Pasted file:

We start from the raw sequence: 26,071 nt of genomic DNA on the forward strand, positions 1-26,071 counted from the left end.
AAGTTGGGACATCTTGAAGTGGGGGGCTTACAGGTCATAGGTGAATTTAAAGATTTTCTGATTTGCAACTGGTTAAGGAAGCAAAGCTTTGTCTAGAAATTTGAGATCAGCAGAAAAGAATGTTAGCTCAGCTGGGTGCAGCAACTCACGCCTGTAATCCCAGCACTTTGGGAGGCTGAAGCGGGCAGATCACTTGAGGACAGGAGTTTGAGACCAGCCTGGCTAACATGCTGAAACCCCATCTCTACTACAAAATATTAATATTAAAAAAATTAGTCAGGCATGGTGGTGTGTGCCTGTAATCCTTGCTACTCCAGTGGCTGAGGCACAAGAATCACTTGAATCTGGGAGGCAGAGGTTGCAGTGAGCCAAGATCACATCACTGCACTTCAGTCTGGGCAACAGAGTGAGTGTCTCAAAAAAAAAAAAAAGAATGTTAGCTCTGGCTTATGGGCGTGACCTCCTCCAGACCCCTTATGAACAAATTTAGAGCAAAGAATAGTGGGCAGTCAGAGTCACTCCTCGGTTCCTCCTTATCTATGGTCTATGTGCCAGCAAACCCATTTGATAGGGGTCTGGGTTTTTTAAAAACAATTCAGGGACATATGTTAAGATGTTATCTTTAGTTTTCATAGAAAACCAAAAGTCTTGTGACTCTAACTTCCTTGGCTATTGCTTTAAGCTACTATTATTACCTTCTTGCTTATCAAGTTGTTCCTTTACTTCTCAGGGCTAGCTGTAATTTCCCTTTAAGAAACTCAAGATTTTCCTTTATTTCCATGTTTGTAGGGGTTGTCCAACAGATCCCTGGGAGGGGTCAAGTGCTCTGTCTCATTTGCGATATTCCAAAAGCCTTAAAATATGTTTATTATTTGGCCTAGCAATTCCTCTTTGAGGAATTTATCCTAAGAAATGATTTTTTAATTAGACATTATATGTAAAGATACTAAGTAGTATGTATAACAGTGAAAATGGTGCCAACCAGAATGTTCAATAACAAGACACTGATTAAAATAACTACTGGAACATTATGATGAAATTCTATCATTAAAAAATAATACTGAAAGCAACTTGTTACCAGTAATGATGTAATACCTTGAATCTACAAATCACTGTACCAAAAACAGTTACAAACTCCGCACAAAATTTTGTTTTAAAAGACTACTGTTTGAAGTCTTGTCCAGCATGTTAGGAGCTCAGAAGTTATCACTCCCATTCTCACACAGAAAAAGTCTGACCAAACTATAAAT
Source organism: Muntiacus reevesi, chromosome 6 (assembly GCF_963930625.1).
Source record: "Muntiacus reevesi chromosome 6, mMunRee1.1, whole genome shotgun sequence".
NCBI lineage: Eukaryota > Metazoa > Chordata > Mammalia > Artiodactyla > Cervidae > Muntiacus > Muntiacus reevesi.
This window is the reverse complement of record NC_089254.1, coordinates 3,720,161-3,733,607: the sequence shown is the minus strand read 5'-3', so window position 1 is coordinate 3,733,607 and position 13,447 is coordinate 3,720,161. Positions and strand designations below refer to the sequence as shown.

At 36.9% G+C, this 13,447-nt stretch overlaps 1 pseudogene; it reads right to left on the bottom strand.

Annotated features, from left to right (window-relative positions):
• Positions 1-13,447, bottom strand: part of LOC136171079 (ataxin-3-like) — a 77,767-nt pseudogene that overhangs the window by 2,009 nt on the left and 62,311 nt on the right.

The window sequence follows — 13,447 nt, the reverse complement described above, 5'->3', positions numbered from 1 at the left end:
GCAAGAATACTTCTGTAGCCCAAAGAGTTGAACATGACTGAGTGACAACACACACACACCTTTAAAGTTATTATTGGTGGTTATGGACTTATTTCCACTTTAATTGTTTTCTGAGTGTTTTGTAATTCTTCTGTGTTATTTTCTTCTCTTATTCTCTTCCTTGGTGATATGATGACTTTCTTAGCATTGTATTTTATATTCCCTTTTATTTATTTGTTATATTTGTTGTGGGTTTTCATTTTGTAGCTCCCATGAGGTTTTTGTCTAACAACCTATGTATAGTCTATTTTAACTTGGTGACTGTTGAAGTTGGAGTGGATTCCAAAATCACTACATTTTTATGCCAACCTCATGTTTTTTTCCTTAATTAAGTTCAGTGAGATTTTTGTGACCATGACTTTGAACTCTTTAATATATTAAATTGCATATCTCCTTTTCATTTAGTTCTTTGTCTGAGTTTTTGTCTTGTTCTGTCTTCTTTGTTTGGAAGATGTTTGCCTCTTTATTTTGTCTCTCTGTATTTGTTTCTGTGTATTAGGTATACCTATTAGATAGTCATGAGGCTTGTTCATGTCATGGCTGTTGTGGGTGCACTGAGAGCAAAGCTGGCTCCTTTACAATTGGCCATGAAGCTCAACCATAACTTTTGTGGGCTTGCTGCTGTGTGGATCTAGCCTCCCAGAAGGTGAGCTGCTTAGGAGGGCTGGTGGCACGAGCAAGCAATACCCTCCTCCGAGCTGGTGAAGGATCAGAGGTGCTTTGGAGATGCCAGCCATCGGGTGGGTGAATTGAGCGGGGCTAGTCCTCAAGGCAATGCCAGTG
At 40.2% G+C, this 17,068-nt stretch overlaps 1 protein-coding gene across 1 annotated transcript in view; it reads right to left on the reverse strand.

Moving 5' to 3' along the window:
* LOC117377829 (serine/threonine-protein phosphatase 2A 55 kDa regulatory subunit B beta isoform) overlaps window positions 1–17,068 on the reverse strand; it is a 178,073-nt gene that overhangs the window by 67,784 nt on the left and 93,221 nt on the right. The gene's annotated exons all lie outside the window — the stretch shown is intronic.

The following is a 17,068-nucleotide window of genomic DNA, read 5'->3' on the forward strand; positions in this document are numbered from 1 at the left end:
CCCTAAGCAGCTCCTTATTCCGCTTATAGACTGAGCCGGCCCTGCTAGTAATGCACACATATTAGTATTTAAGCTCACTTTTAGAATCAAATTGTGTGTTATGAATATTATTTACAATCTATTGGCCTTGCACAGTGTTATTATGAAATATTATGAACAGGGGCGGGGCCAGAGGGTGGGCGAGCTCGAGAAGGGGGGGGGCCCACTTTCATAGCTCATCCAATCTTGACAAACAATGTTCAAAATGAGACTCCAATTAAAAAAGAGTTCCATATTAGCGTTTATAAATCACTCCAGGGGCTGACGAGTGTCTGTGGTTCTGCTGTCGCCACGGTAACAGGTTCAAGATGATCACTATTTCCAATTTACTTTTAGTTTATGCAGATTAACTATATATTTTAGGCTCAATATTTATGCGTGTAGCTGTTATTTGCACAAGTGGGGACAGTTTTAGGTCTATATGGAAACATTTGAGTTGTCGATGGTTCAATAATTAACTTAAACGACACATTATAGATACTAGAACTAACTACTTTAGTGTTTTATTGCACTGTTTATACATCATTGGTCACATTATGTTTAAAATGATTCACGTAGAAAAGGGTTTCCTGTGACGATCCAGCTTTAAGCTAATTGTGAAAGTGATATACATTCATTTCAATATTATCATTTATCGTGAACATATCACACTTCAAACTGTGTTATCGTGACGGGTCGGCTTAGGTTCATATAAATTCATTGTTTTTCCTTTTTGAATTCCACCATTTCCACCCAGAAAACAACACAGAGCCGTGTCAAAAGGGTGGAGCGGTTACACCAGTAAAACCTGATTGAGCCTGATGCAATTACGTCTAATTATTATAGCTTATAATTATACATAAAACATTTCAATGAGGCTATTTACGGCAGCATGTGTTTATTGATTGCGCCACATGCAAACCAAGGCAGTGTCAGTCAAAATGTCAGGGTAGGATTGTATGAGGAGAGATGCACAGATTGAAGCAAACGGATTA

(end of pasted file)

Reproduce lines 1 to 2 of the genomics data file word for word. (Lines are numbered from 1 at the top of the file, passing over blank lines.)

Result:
We start from the raw sequence: 26,071 nt of genomic DNA on the forward strand, positions 1-26,071 counted from the left end.
AAGTTGGGACATCTTGAAGTGGGGGGCTTACAGGTCATAGGTGAATTTAAAGATTTTCTGATTTGCAACTGGTTAAGGAAGCAAAGCTTTGTCTAGAAATTTGAGATCAGCAGAAAAGAATGTTAGCTCAGCTGGGTGCAGCAACTCACGCCTGTAATCCCAGCACTTTGGGAGGCTGAAGCGGGCAGATCACTTGAGGACAGGAGTTTGAGACCAGCCTGGCTAACATGCTGAAACCCCATCTCTACTACAAAATATTAATATTAAAAAAATTAGTCAGGCATGGTGGTGTGTGCCTGTAATCCTTGCTACTCCAGTGGCTGAGGCACAAGAATCACTTGAATCTGGGAGGCAGAGGTTGCAGTGAGCCAAGATCACATCACTGCACTTCAGTCTGGGCAACAGAGTGAGTGTCTCAAAAAAAAAAAAAAGAATGTTAGCTCTGGCTTATGGGCGTGACCTCCTCCAGACCCCTTATGAACAAATTTAGAGCAAAGAATAGTGGGCAGTCAGAGTCACTCCTCGGTTCCTCCTTATCTATGGTCTATGTGCCAGCAAACCCATTTGATAGGGGTCTGGGTTTTTTAAAAACAATTCAGGGACATATGTTAAGATGTTATCTTTAGTTTTCATAGAAAACCAAAAGTCTTGTGACTCTAACTTCCTTGGCTATTGCTTTAAGCTACTATTATTACCTTCTTGCTTATCAAGTTGTTCCTTTACTTCTCAGGGCTAGCTGTAATTTCCCTTTAAGAAACTCAAGATTTTCCTTTATTTCCATGTTTGTAGGGGTTGTCCAACAGATCCCTGGGAGGGGTCAAGTGCTCTGTCTCATTTGCGATATTCCAAAAGCCTTAAAATATGTTTATTATTTGGCCTAGCAATTCCTCTTTGAGGAATTTATCCTAAGAAATGATTTTTTAATTAGACATTATATGTAAAGATACTAAGTAGTATGTATAACAGTGAAAATGGTGCCAACCAGAATGTTCAATAACAAGACACTGATTAAAATAACTACTGGAACATTATGATGAAATTCTATCATTAAAAAATAATACTGAAAGCAACTTGTTACCAGTAATGATGTAATACCTTGAATCTACAAATCACTGTACCAAAAACAGTTACAAACTCCGCACAAAATTTTGTTTTAAAAGACTACTGTTTGAAGTCTTGTCCAGCATGTTAGGAGCTCAGAAGTTATCACTCCCATTCTCACACAGAAAAAGTCTGACCAAACTATAAAT